The Standard & Poor's 500 and the Nasdaq composite index stretched to new three-year highs yesterday as the Federal Reserve issued a widely expected interest-rate increase...
NEW YORK The Standard & Poor’s 500 and the Nasdaq composite index stretched to new three-year highs yesterday as the Federal Reserve issued a widely expected interest-rate increase.
The Dow Jones industrial average closed up 38.13 at 10,676.45, extending Monday’s 95-point gain for its best close since March 1.
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Microsoft, one of the 30 Dow stocks, slipped 2 cents to close at $27.23 a share. Boeing, also a Dow stock, was off 3 cents at $52.64.
Broader stock indicators also strode higher, putting in their best performances since the Sept. 11, 2001, terrorist attacks. The S&P 500 gained 4.70 to 1,203.38, a level it hasn’t finished at since Aug. 8, 2001. The Nasdaq rose 11.34 to 2,159.84, its highest close since June 29, 2001.
The Fed’s Open Market Committee raised the nation’s benchmark interest rate by a quarter percentage point to 2.25 percent and released a statement that said low inflationary pressures should allow it to continue tightening rates at a “measured” pace. The language, nearly identical to the Fed’s Nov. 10 statement, was reassuring to investors.
Wall Street had been disappointed earlier in the day by the latest reading of the nation’s trade deficit, which surged to a record $55.5 billion in October. Continued demand for Chinese imports and the high cost of oil contributed to the growing deficit, which was much larger than the $52.4 billion economists had expected. But while the numbers looked bad from a monetary point of view, they showed continued consumer spending, which some took as a bullish sign.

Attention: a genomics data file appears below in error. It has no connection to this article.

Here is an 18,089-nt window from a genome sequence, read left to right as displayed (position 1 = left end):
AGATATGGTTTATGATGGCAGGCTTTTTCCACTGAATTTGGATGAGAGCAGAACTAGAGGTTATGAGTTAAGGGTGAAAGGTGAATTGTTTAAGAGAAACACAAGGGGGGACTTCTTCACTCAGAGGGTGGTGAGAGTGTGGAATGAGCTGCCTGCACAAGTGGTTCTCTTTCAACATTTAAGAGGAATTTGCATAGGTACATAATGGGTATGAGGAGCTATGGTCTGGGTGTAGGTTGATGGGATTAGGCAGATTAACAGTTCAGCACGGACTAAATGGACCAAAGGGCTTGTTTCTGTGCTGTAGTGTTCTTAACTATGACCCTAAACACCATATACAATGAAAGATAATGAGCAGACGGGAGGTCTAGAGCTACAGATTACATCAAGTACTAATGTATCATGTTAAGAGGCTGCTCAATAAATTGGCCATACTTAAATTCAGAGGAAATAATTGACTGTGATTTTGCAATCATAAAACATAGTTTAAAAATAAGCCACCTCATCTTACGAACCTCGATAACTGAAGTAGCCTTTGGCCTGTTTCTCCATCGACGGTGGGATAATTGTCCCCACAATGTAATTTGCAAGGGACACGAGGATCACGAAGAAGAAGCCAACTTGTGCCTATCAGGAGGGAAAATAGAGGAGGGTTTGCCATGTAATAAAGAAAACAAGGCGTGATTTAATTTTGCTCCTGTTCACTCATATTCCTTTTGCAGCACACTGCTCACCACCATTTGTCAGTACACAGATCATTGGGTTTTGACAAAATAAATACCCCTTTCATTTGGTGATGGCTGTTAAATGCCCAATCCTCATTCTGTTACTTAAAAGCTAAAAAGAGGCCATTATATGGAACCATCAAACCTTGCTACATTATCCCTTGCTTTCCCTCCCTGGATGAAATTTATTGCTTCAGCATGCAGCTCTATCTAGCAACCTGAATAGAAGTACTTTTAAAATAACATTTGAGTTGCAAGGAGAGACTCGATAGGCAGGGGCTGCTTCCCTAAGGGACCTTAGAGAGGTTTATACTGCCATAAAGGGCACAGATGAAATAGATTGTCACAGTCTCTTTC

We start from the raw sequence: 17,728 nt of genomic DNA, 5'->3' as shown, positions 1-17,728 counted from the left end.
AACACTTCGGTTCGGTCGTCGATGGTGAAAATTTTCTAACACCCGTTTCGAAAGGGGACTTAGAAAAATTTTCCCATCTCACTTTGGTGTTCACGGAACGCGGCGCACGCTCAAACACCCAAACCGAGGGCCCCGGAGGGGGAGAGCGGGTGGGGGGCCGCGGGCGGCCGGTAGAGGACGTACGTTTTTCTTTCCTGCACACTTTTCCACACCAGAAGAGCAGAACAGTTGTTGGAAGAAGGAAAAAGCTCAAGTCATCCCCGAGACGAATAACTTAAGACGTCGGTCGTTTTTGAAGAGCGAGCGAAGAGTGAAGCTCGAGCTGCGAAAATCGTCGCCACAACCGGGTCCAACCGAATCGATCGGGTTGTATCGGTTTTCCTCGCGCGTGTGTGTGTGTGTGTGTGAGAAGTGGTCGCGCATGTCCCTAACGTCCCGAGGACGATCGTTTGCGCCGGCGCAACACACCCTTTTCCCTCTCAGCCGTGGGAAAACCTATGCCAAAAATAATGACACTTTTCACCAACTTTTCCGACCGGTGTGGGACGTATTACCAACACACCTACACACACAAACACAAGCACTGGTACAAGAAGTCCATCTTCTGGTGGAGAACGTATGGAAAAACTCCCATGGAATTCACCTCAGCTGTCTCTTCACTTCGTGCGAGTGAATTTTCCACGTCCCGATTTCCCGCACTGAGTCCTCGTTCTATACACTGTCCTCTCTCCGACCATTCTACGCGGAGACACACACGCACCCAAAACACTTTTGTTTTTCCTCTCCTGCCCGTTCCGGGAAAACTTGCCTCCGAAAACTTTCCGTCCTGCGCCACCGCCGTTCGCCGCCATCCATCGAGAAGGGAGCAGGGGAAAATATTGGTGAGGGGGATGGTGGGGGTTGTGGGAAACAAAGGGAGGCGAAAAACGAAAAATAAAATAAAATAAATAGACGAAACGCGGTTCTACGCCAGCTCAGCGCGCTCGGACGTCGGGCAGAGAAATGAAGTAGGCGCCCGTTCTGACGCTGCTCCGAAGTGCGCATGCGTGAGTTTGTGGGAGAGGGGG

The Fed’s most recent move suggests there is “a green light for further rate increases,” said Hans Olsen, chief investment officer at Bingham Legg Advisers, who thinks the markets are anticipating a series of gradual increases to at least 3 percent next year. In the near term, however, getting 2004’s final rate increase out of the way helped investors focus on other news.
“There seems to be a reawakening of merger-and-acquisition activity, and signs are there that people are continuing to spend at a healthy clip,” Olsen said as rumors swirled about Verizon and Vodafone readying to outbid Nextel Communications in its quest to buy Sprint.
Earlier, The New York Times reported that software security company Symantec was in talks to acquire data-storage firm Veritas for $13 billion, a deal even bigger than Oracle’s acquisition Monday of rival business-software company PeopleSoft for $10.3 billion.